Read more in the article “Antimatter Starship Scheme Coming to Kickstarter“.

Colonizing the Moon, SETI, Planet 9 and Hunt for Exoplanets

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A few things that I came across this week.

The article “We Can Colonize the Moon by 2022—and for Less than the Cost of an Aircraft Carrier” raises a good point – colonizing the Moon could be done relatively cheaply (as far as government projects goes). $10 Billion spent on a 6 year project could see a colony on the Moon.

That $10 Billion sounds like a lot, but the new  aircraft carrier USS Gerald R. Ford, which is scheduled to be completed this year, is expected to cost $12.5 Billion.

Many of the technologies already developed could be employed constructing a Moon colony

  • Autonomous vehicles
  • 3D printing
  • Inflatable habitat modules

Why choose the Moon, because it is a great staging location for more elaborate missions. A base or colony there could operate much in the same way the bases located on Antartica operate.

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SETI announced that it will be changing it’s search pattern to include about 20,000 older, red dwarf stars. These red dwarf stars make up about 75% of the stars in the Milky Way galaxy. This decision was made because recent research has indicated that planets around red dwarfs have oceans and atmospheres. The plan is to use the Allen Telescope Array in Northern California.  This is a 42 antenna radio telescope array located about 300 miles northeast of San Francisco. SETI astronomers think the survey will take about two years to complete.

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We may soon have a ninth planet again in the Solar System. Confirmation of the planet has not occurred yet, but the evidence is mounting in favor of it’s existence. New evidence stemming from the motion of objects in the Kuiper Belt imply that a heretofore unknown ninth planet may exist.

Don’t expect to get a glimpse of this new planet anytime soon. The planet, if it exists, is well beyond the Kuiper Belt (which ranges from 30 AU to 50 AU from the Sun) and is thought to have an orbit around the Sun of  about 10,000 years.

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There have been a steady stream of exoplanets being announced over the past few years. In a few years the rate of announcements should increase. NASA and the NSF are working with a team of astronomers to build a new instrument, the NN-EXPLORE Exoplanet Investigations with Doppler Spectroscopy (NEID). This three year project is funded for $10 million. Unlike the other instruments being used to find exoplanets, this one will be terrestrial. When completed it will be installed at the Kitt Peak National Observatory in Arizona.

The instrument will be hunting for exoplanets by measuring the “wobble” of the sun that they orbit around. This “wobble” is caused by the gravitational affect of the orbiting planets. The amount of “wobble” will indicate the possible planet size. Once suns with “wobble” are identified, the space based instruments will be used to focus on the system for further information.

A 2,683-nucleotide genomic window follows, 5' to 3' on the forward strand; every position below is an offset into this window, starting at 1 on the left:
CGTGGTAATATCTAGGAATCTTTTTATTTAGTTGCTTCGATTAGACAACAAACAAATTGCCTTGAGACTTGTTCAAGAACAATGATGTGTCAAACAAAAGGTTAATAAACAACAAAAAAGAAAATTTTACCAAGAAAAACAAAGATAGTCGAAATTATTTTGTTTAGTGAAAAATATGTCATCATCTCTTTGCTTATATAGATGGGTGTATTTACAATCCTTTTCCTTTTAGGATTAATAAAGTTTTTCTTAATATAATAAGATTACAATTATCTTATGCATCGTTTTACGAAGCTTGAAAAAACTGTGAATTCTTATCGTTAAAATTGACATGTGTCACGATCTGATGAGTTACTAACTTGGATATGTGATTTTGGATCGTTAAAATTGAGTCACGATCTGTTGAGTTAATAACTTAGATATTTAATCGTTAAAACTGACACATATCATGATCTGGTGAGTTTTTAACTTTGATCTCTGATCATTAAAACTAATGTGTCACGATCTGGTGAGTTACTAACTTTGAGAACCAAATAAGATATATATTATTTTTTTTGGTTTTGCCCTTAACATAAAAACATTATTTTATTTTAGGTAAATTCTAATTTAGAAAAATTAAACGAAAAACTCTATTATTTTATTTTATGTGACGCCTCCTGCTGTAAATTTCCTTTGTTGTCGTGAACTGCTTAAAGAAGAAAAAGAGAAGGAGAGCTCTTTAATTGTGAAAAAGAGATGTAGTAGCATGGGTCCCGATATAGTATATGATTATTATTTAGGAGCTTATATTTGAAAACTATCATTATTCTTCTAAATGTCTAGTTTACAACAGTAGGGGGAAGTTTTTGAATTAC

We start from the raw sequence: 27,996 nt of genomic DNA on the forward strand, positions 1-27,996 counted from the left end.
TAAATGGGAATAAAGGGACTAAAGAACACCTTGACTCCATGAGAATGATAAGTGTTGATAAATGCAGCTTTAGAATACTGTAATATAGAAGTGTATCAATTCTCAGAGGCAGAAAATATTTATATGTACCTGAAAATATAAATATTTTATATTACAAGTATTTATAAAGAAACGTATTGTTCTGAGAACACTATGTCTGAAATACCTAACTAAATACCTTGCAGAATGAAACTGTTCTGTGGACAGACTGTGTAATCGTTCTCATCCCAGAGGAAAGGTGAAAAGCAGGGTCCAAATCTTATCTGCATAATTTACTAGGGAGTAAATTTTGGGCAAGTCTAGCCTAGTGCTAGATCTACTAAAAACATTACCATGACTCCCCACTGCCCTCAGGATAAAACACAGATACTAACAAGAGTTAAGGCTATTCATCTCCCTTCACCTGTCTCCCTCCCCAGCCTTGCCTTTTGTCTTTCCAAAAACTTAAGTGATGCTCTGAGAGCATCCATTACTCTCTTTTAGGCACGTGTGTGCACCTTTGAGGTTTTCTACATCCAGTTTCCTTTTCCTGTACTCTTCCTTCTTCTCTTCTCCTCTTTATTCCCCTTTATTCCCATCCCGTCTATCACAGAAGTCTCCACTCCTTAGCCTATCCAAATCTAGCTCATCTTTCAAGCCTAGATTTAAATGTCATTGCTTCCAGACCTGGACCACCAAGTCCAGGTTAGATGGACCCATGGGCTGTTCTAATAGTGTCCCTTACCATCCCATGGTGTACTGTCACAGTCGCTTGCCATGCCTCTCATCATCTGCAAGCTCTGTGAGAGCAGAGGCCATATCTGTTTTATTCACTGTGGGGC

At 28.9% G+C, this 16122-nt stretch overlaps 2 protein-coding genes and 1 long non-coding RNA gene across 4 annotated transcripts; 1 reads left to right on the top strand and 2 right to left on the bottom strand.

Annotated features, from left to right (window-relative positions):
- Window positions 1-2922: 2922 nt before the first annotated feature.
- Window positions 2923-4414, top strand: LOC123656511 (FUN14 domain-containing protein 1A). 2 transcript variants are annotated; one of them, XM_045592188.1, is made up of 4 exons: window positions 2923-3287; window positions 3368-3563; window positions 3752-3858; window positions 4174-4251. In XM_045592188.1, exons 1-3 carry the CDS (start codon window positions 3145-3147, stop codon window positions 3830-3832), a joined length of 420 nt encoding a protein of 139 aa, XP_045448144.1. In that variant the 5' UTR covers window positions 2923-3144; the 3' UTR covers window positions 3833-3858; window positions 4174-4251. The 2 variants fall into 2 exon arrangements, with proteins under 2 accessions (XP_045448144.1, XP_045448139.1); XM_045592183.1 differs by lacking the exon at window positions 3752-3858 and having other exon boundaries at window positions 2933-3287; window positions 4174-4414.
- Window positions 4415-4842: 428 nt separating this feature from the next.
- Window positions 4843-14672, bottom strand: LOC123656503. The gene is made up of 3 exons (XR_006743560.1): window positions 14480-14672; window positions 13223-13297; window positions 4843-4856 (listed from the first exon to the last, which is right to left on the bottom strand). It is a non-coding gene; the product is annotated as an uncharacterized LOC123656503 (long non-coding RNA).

More on EM Drive and NASA Looking at Inflatable Habitats

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A couple of articles caught my eye this week regarding Space. The first deals with the EM drive, a type of electromagnetic thruster. The other deals with NASA testing an expandable habitat module on the ISS.

I have written a couple of times (see ‘Propulsion’ in tag cloud) about the EM drive in recent months. There is still no official word on accepting the EM drive as working physics. However NASA’s Eagleworks Laboratories is reported to have a paper on the controversial drive going through the peer review process. If the article makes it through to publication, it will mean that at least there seems to be something to the theory.

You can read more about the EM drive in “EmDrive: Nasa Eagleworks confirms paper on controversial space propulsion is under peer review“. While I have high hopes for this propulsion system proving itself, there has not yet been any accepted data that the concept is valid.

The next SpaceX resupply mission to the International Space Station (ISS) scheduled for early April will carry along an experimental habitat module. The Bigelow Expandable Activity Module (BEAM) which is an expandable capsule that will attach to the ISS. The module as delivered will be a 7.75′ diameter 5.7′ deep cylindar. When it is expanded it will roughly be 12′ deep and 10.5′ in diameter. While this may not sound like much, the module will grow from about 270 cubic feet to 1040 cubic feet.

Once the capsule is attached, it will be expanded then pressurized. Astronauts will enter the module and place various instrumentation aboard that will measure structural integrity, leakage, radiation exposure and temperature over the two years of the study. If these modules prove themselves, then that opens the door to habitat modules for space, Mars or other exploration opportunities to be transported then expand in place.